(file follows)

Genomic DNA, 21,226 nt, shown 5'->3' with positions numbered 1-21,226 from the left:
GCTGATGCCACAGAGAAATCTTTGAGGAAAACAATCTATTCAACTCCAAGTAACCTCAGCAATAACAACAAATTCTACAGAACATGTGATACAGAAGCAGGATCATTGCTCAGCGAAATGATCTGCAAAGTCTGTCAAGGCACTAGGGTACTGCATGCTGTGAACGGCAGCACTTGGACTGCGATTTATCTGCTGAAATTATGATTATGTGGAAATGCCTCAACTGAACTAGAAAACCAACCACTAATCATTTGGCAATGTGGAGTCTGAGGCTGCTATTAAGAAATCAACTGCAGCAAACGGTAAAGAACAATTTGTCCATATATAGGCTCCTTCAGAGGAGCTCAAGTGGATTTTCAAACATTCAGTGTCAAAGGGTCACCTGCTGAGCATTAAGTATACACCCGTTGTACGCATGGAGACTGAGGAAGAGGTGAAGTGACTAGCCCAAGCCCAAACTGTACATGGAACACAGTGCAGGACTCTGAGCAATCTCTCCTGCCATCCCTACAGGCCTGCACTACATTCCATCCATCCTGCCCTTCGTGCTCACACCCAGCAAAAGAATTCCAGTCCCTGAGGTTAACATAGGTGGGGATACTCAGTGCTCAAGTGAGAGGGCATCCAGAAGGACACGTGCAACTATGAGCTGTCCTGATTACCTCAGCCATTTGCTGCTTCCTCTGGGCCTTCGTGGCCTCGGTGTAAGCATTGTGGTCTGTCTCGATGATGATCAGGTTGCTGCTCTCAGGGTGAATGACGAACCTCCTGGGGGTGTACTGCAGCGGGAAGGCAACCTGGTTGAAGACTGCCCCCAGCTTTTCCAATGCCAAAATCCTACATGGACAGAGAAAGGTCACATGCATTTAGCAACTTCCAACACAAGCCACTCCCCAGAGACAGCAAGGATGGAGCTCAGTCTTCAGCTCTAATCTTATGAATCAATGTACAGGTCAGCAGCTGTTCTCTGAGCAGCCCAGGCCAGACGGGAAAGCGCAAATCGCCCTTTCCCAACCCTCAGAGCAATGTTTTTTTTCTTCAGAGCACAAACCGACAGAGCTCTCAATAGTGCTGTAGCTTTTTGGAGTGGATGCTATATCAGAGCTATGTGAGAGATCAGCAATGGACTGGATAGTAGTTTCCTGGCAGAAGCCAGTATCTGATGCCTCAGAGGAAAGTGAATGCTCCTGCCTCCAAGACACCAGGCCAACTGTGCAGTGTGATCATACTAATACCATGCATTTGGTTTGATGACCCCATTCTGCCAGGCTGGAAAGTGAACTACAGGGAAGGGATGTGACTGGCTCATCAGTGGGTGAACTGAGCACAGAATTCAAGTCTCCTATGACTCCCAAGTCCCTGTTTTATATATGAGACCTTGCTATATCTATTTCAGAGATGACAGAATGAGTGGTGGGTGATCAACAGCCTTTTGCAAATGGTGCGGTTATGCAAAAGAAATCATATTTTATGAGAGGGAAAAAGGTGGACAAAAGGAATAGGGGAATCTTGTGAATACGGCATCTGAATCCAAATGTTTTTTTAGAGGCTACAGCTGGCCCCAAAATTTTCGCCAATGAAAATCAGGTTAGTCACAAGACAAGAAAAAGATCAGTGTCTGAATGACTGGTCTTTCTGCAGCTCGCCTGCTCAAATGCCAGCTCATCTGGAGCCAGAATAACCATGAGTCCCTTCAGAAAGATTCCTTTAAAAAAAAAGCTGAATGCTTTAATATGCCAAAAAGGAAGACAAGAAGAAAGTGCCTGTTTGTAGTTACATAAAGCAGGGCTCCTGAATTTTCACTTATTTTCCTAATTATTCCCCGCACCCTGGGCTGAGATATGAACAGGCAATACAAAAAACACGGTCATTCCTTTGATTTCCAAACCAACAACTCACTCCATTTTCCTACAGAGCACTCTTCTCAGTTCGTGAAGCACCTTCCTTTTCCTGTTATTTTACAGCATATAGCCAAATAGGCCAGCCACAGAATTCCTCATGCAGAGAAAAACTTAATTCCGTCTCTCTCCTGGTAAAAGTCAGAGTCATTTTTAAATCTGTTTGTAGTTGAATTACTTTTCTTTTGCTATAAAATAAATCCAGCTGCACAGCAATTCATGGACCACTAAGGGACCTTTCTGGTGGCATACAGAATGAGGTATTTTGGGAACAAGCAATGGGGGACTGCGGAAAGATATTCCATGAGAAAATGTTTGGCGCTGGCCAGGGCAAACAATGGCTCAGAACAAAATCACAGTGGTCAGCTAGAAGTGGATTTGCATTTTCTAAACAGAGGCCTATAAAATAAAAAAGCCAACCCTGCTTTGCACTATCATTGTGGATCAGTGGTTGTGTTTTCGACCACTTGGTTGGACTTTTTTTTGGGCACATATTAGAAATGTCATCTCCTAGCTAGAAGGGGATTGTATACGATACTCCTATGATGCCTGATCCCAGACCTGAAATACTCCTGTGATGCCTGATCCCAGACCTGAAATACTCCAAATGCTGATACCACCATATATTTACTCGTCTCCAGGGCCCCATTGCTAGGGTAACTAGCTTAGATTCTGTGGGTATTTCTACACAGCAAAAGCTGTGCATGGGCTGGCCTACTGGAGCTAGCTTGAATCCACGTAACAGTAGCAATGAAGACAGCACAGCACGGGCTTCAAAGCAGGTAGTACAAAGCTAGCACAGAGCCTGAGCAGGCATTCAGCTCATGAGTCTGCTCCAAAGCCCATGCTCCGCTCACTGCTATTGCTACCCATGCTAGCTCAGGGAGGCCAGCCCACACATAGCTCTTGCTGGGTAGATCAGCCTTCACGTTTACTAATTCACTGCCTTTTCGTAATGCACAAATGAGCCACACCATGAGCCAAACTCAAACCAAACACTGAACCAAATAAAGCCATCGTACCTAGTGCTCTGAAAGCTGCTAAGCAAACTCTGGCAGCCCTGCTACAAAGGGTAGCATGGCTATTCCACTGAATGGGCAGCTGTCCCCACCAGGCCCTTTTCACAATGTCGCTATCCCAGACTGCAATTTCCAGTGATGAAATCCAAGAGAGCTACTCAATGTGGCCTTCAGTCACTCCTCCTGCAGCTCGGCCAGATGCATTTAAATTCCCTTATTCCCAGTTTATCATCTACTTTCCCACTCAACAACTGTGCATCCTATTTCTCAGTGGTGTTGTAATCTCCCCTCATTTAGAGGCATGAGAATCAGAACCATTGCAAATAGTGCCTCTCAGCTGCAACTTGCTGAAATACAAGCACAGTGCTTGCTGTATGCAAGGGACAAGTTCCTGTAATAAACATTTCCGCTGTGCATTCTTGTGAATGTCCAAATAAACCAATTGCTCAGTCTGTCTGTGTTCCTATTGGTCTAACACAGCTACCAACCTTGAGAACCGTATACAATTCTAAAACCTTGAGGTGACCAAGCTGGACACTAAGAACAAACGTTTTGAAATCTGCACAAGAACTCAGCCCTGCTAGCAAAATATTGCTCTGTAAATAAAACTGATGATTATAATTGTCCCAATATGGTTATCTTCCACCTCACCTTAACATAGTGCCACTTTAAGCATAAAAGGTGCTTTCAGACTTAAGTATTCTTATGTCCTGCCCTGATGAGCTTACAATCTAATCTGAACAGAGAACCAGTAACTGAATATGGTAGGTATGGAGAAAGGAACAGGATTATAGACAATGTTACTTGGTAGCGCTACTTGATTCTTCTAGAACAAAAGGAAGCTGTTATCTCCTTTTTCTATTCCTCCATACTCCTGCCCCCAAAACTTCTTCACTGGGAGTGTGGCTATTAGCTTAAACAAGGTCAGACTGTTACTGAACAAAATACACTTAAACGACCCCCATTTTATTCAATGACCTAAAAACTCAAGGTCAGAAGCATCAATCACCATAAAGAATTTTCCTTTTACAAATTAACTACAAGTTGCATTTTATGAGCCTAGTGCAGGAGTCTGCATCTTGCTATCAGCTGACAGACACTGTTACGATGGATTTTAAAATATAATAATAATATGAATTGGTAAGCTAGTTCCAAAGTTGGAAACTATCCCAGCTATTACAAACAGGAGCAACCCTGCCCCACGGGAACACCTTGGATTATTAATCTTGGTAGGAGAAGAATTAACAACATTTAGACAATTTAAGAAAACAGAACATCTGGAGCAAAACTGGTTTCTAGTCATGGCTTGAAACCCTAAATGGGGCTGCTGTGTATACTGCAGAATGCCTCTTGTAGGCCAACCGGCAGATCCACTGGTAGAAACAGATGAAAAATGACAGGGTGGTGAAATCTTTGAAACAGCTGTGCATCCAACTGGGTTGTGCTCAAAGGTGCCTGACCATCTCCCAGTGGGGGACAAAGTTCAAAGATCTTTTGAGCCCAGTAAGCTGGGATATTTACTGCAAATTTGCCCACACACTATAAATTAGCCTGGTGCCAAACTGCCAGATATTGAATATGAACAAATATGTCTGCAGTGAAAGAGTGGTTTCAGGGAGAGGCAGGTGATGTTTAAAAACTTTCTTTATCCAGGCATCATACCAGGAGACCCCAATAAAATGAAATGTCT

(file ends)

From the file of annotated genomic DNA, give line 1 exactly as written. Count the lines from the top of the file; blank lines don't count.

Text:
Genomic DNA, 21,226 nt, shown 5'->3' with positions numbered 1-21,226 from the left: